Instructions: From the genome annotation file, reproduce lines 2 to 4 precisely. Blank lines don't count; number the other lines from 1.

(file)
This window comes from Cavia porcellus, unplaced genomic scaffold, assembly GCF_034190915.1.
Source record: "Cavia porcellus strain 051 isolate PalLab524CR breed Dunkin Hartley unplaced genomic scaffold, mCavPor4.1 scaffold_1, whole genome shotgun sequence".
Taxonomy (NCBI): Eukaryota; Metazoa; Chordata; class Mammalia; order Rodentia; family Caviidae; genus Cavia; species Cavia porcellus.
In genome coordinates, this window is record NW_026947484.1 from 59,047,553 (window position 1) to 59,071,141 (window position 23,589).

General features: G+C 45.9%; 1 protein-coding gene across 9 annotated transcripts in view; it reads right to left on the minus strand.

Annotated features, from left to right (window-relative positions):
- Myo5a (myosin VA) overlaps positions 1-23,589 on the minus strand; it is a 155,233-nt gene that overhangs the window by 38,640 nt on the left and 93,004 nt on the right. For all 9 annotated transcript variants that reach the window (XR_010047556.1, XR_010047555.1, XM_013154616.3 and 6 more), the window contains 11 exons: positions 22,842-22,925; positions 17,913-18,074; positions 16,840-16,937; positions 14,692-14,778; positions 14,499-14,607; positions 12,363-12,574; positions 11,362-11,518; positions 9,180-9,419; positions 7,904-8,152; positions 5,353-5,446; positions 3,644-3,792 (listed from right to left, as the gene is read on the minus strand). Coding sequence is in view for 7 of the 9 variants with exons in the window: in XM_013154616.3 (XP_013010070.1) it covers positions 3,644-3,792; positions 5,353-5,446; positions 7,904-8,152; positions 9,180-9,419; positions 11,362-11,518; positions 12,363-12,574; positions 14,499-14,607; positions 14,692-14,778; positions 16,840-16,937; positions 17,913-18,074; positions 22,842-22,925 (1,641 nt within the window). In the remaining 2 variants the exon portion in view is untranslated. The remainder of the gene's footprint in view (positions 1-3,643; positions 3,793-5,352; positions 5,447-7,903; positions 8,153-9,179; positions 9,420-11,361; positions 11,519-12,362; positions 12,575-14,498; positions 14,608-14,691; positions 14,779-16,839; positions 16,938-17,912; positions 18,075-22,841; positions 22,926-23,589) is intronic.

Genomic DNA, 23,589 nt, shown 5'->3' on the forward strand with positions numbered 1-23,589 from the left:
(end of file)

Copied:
Source record: "Cavia porcellus strain 051 isolate PalLab524CR breed Dunkin Hartley unplaced genomic scaffold, mCavPor4.1 scaffold_1, whole genome shotgun sequence".
Taxonomy (NCBI): Eukaryota; Metazoa; Chordata; class Mammalia; order Rodentia; family Caviidae; genus Cavia; species Cavia porcellus.
In genome coordinates, this window is record NW_026947484.1 from 59,047,553 (window position 1) to 59,071,141 (window position 23,589).